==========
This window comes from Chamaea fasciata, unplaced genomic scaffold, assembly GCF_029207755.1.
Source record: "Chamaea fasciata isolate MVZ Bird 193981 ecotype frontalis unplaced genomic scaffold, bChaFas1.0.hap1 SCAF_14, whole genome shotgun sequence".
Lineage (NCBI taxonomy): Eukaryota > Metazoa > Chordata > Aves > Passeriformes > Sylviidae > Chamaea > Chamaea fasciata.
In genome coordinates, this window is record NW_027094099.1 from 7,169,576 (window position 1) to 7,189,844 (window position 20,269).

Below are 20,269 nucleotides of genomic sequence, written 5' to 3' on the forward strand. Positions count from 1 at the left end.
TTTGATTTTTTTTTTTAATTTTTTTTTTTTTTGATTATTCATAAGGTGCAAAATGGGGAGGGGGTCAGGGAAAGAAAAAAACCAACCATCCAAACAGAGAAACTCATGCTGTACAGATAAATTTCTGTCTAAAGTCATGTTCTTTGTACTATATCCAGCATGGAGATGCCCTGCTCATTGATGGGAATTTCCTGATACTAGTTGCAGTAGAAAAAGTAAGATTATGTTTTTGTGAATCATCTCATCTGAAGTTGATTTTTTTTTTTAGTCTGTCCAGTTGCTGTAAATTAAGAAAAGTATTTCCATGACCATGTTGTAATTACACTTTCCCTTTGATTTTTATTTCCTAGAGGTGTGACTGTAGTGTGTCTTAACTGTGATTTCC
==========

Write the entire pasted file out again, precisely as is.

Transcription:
This window comes from Chamaea fasciata, unplaced genomic scaffold, assembly GCF_029207755.1.
Source record: "Chamaea fasciata isolate MVZ Bird 193981 ecotype frontalis unplaced genomic scaffold, bChaFas1.0.hap1 SCAF_14, whole genome shotgun sequence".
Lineage (NCBI taxonomy): Eukaryota > Metazoa > Chordata > Aves > Passeriformes > Sylviidae > Chamaea > Chamaea fasciata.
In genome coordinates, this window is record NW_027094099.1 from 7,169,576 (window position 1) to 7,189,844 (window position 20,269).

Below are 20,269 nucleotides of genomic sequence, written 5' to 3' on the forward strand. Positions count from 1 at the left end.
TTTGATTTTTTTTTTTAATTTTTTTTTTTTTTGATTATTCATAAGGTGCAAAATGGGGAGGGGGTCAGGGAAAGAAAAAAACCAACCATCCAAACAGAGAAACTCATGCTGTACAGATAAATTTCTGTCTAAAGTCATGTTCTTTGTACTATATCCAGCATGGAGATGCCCTGCTCATTGATGGGAATTTCCTGATACTAGTTGCAGTAGAAAAAGTAAGATTATGTTTTTGTGAATCATCTCATCTGAAGTTGATTTTTTTTTTTAGTCTGTCCAGTTGCTGTAAATTAAGAAAAGTATTTCCATGACCATGTTGTAATTACACTTTCCCTTTGATTTTTATTTCCTAGAGGTGTGACTGTAGTGTGTCTTAACTGTGATTTCC